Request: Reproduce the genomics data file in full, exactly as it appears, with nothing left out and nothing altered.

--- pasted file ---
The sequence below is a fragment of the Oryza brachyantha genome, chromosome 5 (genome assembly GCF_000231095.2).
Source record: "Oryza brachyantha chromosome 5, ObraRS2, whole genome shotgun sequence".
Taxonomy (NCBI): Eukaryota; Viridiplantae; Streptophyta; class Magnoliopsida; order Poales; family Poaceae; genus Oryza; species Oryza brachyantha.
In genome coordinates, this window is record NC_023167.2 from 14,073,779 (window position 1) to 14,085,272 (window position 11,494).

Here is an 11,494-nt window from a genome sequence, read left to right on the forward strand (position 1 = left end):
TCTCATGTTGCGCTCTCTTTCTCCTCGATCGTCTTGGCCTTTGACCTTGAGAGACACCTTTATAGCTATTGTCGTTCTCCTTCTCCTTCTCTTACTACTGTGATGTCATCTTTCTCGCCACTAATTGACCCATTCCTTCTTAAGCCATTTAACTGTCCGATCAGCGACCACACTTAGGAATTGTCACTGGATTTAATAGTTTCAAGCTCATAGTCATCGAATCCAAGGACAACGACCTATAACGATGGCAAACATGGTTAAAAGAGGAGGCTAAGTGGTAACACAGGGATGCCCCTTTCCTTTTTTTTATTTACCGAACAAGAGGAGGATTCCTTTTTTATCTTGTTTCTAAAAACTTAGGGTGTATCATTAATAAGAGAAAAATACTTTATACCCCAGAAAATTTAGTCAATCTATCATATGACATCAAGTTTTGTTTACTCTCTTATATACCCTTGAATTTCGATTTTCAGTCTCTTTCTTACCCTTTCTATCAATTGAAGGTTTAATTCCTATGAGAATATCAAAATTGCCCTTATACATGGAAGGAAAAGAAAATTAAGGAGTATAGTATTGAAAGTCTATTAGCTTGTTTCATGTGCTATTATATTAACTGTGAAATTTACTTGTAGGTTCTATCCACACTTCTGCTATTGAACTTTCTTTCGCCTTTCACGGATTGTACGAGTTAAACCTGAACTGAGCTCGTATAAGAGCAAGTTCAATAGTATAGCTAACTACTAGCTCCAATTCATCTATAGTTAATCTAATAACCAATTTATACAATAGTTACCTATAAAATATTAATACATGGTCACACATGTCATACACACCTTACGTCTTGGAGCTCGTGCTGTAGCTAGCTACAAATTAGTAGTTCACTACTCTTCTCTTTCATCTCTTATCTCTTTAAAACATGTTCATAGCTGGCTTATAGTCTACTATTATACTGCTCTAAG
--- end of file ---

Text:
The sequence below is a fragment of the Oryza brachyantha genome, chromosome 5 (genome assembly GCF_000231095.2).
Source record: "Oryza brachyantha chromosome 5, ObraRS2, whole genome shotgun sequence".
Taxonomy (NCBI): Eukaryota; Viridiplantae; Streptophyta; class Magnoliopsida; order Poales; family Poaceae; genus Oryza; species Oryza brachyantha.
In genome coordinates, this window is record NC_023167.2 from 14,073,779 (window position 1) to 14,085,272 (window position 11,494).

Here is an 11,494-nt window from a genome sequence, read left to right on the forward strand (position 1 = left end):
TCTCATGTTGCGCTCTCTTTCTCCTCGATCGTCTTGGCCTTTGACCTTGAGAGACACCTTTATAGCTATTGTCGTTCTCCTTCTCCTTCTCTTACTACTGTGATGTCATCTTTCTCGCCACTAATTGACCCATTCCTTCTTAAGCCATTTAACTGTCCGATCAGCGACCACACTTAGGAATTGTCACTGGATTTAATAGTTTCAAGCTCATAGTCATCGAATCCAAGGACAACGACCTATAACGATGGCAAACATGGTTAAAAGAGGAGGCTAAGTGGTAACACAGGGATGCCCCTTTCCTTTTTTTTATTTACCGAACAAGAGGAGGATTCCTTTTTTATCTTGTTTCTAAAAACTTAGGGTGTATCATTAATAAGAGAAAAATACTTTATACCCCAGAAAATTTAGTCAATCTATCATATGACATCAAGTTTTGTTTACTCTCTTATATACCCTTGAATTTCGATTTTCAGTCTCTTTCTTACCCTTTCTATCAATTGAAGGTTTAATTCCTATGAGAATATCAAAATTGCCCTTATACATGGAAGGAAAAGAAAATTAAGGAGTATAGTATTGAAAGTCTATTAGCTTGTTTCATGTGCTATTATATTAACTGTGAAATTTACTTGTAGGTTCTATCCACACTTCTGCTATTGAACTTTCTTTCGCCTTTCACGGATTGTACGAGTTAAACCTGAACTGAGCTCGTATAAGAGCAAGTTCAATAGTATAGCTAACTACTAGCTCCAATTCATCTATAGTTAATCTAATAACCAATTTATACAATAGTTACCTATAAAATATTAATACATGGTCACACATGTCATACACACCTTACGTCTTGGAGCTCGTGCTGTAGCTAGCTACAAATTAGTAGTTCACTACTCTTCTCTTTCATCTCTTATCTCTTTAAAACATGTTCATAGCTGGCTTATAGTCTACTATTATACTGCTCTAAG